Drama on the Cowal Way


Helen Rose Hill Diary   December 2011

In  November, I went on the Glasgow HF Outdoor club bus outing  to the Cowal Way to walk from Strachur to Lochgoilhead. I was on the easy walk on a very mild dry day. After lunch we had to cross a difficult burn to a path towards Lochgoilhead, about one hours walk away. I slipped on the muddy path and broke my leg. Kathleen, Winnie and John McG stayed with me and the others went on as there was no mobile phone signal. We were all well equipped for food, drinks and clothing. The ground was damp so they used survival bags for me to lie on and to enclose heat. I was nice and cosy apart from a rather sore leg.

My guardians were colder standing around. The pain was intense and I was aware of people around me chatting but I tried to relax as best as I could in the circumstances. I kept hoping I would pass out but that did not happen so my pain threshold must have been quite high. It was two hours before the Mountain Rescue arrived and getting dark. They wasted no time in getting the boot off and putting the leg in a splint. Fortunately, they had gas and air to dull the screaming pain but Alistair held my hand and I think I must have punctured his hand from digging my nails in until the leg was in the splint. The splint brought a lot of relief from the pain.  The photo shows me in shock wrapped up the survival bags.

 A Royal Navy Search and Rescue helicopter arrived which Patrick, one of the walkers, had ordered. He is a paramedic and gauged that the injury justified a speedy trip to hospital. The tibia and fibula is about the most painful break that you can get, I have been told.  I was grateful to get to hospital quickly albeit some distance from Glasgow at Inverclyde. It is rumoured that Prince William was the helicopter pilot! There were some funny moments like Winnie saying if it had been a baby expected I would have been OK as she had been a midwife.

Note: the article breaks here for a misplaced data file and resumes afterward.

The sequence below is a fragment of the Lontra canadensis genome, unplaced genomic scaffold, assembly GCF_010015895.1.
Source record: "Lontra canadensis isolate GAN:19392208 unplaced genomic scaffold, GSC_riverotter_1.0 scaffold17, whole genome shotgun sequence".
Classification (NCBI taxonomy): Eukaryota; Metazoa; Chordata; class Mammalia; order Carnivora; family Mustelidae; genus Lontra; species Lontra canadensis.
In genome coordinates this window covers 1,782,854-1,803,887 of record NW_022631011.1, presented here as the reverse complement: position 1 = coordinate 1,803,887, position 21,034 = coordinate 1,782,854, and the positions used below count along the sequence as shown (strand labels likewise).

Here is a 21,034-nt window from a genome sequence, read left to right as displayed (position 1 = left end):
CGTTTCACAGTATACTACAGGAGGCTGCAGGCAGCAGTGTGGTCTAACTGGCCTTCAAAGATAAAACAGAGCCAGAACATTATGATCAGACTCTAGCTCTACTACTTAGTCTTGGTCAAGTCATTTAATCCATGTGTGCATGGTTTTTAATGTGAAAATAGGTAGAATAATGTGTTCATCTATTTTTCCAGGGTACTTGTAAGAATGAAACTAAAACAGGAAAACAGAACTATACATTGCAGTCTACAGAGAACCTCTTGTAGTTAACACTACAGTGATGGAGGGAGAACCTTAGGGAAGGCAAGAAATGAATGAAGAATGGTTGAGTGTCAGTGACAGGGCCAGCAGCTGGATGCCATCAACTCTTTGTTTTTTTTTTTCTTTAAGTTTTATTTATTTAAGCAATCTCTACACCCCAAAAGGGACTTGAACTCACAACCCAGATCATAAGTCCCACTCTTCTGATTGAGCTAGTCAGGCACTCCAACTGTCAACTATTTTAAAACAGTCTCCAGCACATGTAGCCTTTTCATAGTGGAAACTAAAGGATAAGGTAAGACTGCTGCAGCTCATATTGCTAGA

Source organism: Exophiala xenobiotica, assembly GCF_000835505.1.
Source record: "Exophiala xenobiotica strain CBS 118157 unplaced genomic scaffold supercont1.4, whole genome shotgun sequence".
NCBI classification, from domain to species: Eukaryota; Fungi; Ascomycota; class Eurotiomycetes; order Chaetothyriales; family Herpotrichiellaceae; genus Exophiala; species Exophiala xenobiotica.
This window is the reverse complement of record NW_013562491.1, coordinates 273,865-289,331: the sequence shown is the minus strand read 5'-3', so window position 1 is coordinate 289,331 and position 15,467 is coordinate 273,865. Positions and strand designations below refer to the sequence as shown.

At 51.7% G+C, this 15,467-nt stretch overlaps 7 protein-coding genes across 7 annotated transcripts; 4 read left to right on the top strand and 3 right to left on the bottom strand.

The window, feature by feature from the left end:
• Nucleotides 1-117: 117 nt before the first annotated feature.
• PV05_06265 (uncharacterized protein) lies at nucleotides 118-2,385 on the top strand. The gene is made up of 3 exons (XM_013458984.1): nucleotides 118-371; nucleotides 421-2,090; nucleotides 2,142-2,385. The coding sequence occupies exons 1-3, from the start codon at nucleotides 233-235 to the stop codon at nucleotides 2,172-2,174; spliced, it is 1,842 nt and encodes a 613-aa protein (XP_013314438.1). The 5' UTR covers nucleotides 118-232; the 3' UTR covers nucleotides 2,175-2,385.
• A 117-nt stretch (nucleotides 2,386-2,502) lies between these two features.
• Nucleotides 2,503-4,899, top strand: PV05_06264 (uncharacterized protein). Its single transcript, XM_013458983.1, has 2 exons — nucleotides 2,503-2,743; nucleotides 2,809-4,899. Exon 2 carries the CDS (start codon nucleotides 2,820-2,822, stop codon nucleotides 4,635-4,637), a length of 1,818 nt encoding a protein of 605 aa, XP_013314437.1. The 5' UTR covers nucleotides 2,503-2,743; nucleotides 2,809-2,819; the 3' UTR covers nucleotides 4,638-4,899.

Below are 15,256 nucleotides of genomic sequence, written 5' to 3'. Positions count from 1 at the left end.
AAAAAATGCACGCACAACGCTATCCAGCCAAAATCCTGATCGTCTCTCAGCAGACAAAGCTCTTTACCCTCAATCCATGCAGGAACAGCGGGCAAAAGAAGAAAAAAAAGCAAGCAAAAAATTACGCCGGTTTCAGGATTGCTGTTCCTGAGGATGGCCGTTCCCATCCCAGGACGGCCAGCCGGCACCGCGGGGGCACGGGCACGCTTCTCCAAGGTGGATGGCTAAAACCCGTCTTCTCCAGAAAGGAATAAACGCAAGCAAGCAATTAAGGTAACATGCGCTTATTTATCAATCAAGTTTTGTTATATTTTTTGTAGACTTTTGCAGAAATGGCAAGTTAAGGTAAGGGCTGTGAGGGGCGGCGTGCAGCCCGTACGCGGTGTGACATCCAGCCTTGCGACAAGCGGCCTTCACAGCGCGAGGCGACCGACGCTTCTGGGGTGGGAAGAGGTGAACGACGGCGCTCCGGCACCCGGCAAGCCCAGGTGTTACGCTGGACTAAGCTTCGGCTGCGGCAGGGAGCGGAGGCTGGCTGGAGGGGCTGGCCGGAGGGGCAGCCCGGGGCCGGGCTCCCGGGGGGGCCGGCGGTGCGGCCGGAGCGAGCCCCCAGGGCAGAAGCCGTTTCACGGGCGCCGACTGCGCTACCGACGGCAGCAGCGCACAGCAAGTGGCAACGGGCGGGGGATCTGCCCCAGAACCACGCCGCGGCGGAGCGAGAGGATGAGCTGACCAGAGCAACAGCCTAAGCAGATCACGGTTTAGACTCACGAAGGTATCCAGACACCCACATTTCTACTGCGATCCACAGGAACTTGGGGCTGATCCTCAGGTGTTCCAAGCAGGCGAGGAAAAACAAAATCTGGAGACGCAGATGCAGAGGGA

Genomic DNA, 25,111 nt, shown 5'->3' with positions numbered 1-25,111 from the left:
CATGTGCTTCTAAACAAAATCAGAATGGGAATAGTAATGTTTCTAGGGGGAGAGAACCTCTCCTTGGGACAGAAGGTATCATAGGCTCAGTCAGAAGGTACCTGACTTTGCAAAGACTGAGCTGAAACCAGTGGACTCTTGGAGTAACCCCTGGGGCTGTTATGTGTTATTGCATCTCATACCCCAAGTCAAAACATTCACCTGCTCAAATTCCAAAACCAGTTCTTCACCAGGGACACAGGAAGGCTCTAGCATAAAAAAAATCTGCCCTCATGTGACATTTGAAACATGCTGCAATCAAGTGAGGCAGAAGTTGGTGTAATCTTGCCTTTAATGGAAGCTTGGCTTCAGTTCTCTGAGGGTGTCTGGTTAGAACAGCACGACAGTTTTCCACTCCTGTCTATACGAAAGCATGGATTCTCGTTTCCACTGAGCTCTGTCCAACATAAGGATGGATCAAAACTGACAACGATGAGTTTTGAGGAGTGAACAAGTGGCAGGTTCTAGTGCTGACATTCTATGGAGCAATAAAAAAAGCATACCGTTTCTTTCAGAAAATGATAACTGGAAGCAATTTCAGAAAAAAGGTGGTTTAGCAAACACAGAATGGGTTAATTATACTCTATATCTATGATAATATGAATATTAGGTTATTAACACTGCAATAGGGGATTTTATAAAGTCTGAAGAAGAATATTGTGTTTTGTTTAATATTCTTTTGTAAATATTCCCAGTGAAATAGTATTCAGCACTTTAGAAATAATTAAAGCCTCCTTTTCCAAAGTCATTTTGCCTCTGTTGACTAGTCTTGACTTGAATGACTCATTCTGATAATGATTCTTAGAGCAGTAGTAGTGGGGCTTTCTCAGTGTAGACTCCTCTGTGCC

I was winched up onto the helicopter and I was terrified at the thought of it. The helicopter was hovering about fifty feet above. The experience was not at all frightening as I could not see the ground below, just the lights of the helicopter as it was getting dark. The photo is my actual airlift taken by Alistair. I had been writing an essay for University on Caravaggio’s Death of the Virgin and I had this strange thought of going up to the helicopter with strong lights and an open door as ascending to heaven. Obviously, my imagination had gone into overdrive. The Arrochar Mountain Rescue accompanied the others back to Lochgoilhead. Kathleen said that their powerful torches made the descent much easier.

The accident happened on Sunday and I had a lengthy operation on Tuesday but I was hopping on my one leg on Wednesday afternoon. An ambulance delivered me home to Glasgow on the Friday. I am now on my fifth leg cast and due to see the Consultant on 29 December when hopefully the cast will come off and I can start to weight bear on the leg. Apparently, I should be on the hills again within six months but at the moment it seems a very long way off.

I am writing this article firstly to thank everyone who helped me that day and secondly to highlight the importance of being properly equipped even on an easy walk in a remote area. Make sure you have plenty of food and drink, layers to put on and waterproofs. The survival bags were a Godsend and made the whole experience a lot more comfortable. Special thanks to Kathleen who came up to Glasgow and collected my car and brought it back to my house. Also, thanks to Patrick for ordering the helicopter as the journey on a stretcher and ambulance would have taken a long time and been very uncomfortable. The helicopter was certainly the best way for me to get quickly to hospital.

It will now be sometime before I write the diary again so wish me luck for a speedy recovery.

Thanks to Ralph and Alistair for the photos.

Contact me at helenrose52@hotmail.com